By Dan Shea
I enjoyed your article concerning your visit to the NDIA conference and the live fire demonstration that obviously was impressive to those attending.
Please note that under the photograph of the “STRIKER” 40mm Grenade weapon on page 64, reference is made to SDI developing and manufacturing this gun, the M60, M2 and Mk 19 weapons. As a matter of clarification, SDI did not develop the M60, M2 or Mk 19. This credit should be reserved for Springfield Armory, John M. Browning and the United States Navy. As for the “STRIKER”, credit should be reserved for the late Eugene Stoner and his staff at ARES, Port Clinton.
J. Stephen Sarles
Duly noted and appropriately corrected, we hope. All those whose minds were misled by our caption, please signal acknowledgement with a long burst on a US beltfed. Most John Browning designs would seem appropriate
First let me congratulate all those at SAR for being responsible for a continuing quality product. The cynicism & petty fear of losing a few bucks that I saw at the publications inception seems largely to have died a natural death. Those who complain about the odd article on beer steins, toys or tank museums are forgetting that ‘Man does not live on bread alone’ and the wide world of small arms is very wide indeed. So long as there is at least one informative and well-written piece in SAR I shall count my South Pacific Peso’s well spent. To date they have been well spent many times over with each issue.
What prompts me to put finger to keyboard this time is “No Place To Hide- The OICW Goes To War” by Charles Sweda (SAR Vol.2 No.9). I write because the article is totally uncritical and appears to have come direct from HK’s PR department or from JSSAP.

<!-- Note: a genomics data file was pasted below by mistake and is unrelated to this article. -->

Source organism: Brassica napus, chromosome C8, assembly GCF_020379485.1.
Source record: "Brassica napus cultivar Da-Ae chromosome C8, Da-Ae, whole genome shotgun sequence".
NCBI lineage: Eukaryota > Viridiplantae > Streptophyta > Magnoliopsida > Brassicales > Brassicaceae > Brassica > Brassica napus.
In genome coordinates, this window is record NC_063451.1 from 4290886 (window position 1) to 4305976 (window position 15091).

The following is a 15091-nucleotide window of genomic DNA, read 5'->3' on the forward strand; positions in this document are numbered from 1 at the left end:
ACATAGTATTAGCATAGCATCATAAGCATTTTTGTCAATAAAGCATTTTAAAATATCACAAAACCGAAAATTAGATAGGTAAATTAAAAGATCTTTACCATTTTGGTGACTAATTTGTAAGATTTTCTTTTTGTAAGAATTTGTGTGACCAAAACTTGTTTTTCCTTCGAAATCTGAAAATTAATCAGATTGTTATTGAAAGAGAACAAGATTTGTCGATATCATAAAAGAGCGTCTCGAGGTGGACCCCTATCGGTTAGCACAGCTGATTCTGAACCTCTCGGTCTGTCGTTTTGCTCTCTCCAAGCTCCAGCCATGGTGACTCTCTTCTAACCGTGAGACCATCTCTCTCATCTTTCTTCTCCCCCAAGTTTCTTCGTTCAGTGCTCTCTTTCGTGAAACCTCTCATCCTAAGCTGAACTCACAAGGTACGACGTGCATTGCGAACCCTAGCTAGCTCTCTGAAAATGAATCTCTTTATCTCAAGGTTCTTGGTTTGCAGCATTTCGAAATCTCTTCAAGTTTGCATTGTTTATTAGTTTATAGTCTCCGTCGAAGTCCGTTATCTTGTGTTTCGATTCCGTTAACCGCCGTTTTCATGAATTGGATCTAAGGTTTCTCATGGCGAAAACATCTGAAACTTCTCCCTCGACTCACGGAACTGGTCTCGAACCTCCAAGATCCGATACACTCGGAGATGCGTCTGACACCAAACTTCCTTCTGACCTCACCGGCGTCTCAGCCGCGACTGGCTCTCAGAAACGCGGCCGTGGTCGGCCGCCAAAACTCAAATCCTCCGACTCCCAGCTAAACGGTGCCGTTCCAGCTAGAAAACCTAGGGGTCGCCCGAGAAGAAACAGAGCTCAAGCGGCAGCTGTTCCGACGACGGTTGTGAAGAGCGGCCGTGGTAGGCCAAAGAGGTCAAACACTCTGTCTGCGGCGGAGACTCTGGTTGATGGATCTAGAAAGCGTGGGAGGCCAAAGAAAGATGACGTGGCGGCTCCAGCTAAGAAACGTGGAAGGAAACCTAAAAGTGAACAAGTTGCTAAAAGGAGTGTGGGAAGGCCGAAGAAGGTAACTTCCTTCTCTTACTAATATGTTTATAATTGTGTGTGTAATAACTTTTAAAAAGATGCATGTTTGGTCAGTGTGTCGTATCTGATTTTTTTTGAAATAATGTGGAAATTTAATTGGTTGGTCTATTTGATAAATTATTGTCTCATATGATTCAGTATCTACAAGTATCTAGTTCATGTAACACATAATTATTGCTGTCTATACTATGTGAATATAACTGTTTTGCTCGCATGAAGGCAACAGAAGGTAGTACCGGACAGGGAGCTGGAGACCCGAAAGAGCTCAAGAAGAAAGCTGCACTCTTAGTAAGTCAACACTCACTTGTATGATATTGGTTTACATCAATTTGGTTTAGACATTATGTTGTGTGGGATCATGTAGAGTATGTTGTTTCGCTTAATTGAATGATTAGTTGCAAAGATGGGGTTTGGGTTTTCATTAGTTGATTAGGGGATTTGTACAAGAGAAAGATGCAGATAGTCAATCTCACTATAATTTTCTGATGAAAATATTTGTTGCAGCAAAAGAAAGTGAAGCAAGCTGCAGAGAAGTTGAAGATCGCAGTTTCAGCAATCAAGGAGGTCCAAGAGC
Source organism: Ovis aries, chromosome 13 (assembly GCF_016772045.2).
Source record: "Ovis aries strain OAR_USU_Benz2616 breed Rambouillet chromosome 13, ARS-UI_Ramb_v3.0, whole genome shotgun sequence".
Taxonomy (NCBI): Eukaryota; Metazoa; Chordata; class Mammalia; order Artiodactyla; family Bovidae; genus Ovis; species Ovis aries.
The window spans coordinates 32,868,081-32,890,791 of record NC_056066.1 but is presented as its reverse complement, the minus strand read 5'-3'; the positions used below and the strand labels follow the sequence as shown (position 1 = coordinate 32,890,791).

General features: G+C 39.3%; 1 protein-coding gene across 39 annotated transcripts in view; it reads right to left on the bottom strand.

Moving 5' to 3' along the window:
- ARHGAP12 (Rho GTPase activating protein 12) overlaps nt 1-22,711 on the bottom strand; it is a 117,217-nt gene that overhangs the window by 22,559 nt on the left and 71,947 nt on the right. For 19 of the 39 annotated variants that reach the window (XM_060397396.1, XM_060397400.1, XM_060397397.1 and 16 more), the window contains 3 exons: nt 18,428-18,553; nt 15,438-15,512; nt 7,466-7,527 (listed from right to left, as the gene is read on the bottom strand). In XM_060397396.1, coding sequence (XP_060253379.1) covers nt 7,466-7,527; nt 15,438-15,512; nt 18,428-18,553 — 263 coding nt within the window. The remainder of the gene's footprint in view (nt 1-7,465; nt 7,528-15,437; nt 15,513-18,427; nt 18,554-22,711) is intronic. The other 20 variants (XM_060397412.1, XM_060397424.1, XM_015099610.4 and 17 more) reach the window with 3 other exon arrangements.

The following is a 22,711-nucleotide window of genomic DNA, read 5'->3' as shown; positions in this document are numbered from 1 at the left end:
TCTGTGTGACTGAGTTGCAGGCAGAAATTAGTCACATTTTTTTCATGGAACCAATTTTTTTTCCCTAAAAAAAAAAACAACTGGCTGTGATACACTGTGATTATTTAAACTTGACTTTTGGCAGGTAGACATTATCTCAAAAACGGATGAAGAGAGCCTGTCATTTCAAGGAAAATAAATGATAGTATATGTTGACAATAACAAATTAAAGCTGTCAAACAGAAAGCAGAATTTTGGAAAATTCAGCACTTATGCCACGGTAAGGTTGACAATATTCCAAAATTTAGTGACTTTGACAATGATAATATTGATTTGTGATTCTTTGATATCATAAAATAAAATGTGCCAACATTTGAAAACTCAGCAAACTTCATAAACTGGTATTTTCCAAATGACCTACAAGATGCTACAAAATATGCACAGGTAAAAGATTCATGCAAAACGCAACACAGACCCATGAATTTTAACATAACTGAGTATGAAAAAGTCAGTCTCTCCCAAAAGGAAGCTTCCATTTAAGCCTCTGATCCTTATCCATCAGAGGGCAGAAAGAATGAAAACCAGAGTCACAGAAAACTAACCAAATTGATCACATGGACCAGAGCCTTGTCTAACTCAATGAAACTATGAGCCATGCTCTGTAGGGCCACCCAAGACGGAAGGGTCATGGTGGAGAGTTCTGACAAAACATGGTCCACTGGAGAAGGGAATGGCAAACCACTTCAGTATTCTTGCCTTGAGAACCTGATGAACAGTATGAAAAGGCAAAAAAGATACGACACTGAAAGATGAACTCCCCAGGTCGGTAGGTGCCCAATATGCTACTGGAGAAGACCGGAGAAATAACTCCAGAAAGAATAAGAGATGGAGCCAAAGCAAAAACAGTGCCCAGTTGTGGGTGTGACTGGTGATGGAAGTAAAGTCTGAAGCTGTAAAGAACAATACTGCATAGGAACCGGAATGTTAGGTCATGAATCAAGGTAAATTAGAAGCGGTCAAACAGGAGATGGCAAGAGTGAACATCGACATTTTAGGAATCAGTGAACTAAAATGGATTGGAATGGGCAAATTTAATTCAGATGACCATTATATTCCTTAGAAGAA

Whether the OICW is the greatest boon to the infantry since heeled boots or whether it is just another technology demonstrating toy is irrelevant. By ‘critical’ I don’t mean a hatchet job but simply a knowledgeable and hard look at the system- pointing out it’s faults as well as it’s good points in an unbiased fashion. Charles Sweda did none of this.
Some examples are now in order:
-On page 46 is a bar graph comparing OICW recoil to that of a M-14 & M-16. The text states that the recoil of the OICW is 1/3 that of the M-14. The representative bar on the graph is almost 25% that of the M-14- an old advertising trick.
-Also on page 46 is a comparison with the M-4A1 & M-16A4 titled ‘OICW Bottom Line’. The cost of the AR-15 derivative is listed as being about USD$35,000 and mass’s about 24.37 pounds. It seems that figure is calculated by factoring in every possible accessory for the M-4A1/M-16A4- including the expensive & heavy Texas Instruments TI. This is not a valid comparison and again is an old technique from the advertising game.
-’OICW Bottom Line’ also states that the OICW expends 34 rounds for the loss of one friendly to kill a 9 man squad, while the AR-15 derivative expends 1683 rounds with the loss of 71 freindlies to do the same job. It beats me how those nine hostiles managed to kill/incapacitate 71 friendlies before being polished off by the survivors- or even how this was calculated. However, if you want to play that game, consider this: how many rounds would a 2 man sniper team require to kill that same 9 man enemy squad? Should we then make M-24 or AW the standard issue weapon?
-The possible spin-offs from the OICW program needed to be examined rather than an ‘all or nothing’ approach. This is important for it is spin-offs that the OICW programs predecessors (for example the SPIW & ACR programs) are notable for. If the OICW 20mm munitions are so effective (measured against 40x46mm), then why not a reworked M-230 chambered for it? If the optical sight is lighter, cheaper, etc than those it is being compared to, then mount them on the issue weapons and achieve a drastic reduction in system cost & mass.